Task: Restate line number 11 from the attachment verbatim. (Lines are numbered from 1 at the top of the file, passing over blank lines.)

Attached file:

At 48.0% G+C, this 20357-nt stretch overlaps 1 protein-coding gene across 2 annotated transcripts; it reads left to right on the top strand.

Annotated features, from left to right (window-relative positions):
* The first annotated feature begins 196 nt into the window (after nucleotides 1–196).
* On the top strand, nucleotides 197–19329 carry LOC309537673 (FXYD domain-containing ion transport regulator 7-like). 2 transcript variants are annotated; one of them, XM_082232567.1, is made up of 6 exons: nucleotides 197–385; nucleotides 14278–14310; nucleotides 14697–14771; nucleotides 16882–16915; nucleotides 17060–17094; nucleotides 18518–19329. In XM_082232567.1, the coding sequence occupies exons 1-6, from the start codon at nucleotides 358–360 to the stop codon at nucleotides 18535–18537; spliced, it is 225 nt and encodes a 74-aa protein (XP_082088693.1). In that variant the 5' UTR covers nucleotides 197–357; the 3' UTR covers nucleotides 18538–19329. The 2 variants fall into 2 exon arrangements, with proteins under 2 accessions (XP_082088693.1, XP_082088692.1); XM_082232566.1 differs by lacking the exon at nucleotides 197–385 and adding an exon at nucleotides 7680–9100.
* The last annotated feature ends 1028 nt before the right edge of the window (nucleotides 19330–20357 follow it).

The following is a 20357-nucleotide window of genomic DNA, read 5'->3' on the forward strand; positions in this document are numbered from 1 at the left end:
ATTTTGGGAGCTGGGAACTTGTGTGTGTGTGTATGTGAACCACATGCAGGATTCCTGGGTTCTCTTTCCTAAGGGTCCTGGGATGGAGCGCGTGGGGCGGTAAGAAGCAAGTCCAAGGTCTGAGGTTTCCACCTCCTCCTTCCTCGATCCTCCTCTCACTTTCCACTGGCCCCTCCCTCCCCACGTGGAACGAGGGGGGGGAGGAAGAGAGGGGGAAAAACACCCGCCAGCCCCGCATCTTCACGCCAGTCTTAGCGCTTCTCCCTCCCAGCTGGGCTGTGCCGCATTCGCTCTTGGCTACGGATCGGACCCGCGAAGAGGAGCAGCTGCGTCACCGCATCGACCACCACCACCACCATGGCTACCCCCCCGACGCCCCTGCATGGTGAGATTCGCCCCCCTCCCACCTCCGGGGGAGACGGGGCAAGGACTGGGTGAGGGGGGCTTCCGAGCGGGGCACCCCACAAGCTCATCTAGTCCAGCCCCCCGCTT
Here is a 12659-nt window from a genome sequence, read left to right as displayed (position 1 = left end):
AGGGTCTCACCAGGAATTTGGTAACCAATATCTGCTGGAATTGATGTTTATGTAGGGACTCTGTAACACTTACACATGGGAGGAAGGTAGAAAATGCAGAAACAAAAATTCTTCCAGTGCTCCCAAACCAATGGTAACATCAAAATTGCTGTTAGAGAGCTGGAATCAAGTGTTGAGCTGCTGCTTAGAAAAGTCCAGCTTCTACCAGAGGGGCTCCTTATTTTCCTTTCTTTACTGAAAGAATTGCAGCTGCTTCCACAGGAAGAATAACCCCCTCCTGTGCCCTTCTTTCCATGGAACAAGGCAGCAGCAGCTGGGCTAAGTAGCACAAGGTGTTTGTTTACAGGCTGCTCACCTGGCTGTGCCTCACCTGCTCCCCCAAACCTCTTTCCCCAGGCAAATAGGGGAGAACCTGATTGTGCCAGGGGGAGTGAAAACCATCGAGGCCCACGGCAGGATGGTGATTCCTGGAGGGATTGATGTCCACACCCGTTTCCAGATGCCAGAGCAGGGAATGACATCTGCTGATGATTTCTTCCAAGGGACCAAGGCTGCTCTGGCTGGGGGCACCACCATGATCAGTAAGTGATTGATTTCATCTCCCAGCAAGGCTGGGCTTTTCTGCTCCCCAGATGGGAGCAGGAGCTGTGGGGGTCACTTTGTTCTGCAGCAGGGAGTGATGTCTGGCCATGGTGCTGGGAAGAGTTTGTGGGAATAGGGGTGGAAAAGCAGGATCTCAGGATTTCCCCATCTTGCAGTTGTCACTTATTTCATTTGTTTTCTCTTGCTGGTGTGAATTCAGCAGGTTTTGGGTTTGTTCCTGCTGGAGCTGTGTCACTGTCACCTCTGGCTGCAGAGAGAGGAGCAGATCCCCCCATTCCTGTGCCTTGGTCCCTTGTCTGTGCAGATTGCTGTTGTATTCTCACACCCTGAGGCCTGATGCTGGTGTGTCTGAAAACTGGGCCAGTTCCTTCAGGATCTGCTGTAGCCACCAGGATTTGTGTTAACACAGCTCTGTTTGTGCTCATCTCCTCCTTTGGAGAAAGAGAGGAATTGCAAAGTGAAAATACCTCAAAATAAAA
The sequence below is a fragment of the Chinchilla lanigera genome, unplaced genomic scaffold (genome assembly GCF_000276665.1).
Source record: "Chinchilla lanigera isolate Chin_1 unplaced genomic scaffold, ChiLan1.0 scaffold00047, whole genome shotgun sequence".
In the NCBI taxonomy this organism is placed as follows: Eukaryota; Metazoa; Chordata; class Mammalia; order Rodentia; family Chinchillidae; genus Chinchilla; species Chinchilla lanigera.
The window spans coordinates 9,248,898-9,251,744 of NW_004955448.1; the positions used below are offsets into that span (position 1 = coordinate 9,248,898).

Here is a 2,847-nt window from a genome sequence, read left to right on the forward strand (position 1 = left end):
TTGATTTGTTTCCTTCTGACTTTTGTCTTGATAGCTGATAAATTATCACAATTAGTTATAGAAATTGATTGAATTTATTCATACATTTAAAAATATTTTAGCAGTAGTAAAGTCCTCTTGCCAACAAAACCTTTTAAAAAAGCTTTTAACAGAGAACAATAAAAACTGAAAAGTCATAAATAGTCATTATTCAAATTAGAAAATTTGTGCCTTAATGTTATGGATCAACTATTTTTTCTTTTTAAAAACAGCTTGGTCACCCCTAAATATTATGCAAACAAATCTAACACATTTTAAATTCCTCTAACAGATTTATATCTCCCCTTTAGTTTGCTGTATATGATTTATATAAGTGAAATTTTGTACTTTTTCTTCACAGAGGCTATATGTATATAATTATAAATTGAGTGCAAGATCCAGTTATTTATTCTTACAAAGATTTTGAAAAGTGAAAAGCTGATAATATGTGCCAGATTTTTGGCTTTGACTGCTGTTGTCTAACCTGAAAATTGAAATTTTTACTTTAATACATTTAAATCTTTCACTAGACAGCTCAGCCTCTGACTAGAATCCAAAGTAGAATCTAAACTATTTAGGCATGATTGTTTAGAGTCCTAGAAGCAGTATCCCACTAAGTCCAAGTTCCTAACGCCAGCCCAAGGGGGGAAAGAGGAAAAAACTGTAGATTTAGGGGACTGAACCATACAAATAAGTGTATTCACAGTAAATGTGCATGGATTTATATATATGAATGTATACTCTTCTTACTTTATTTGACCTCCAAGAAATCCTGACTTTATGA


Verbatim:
Source record: "Chinchilla lanigera isolate Chin_1 unplaced genomic scaffold, ChiLan1.0 scaffold00047, whole genome shotgun sequence".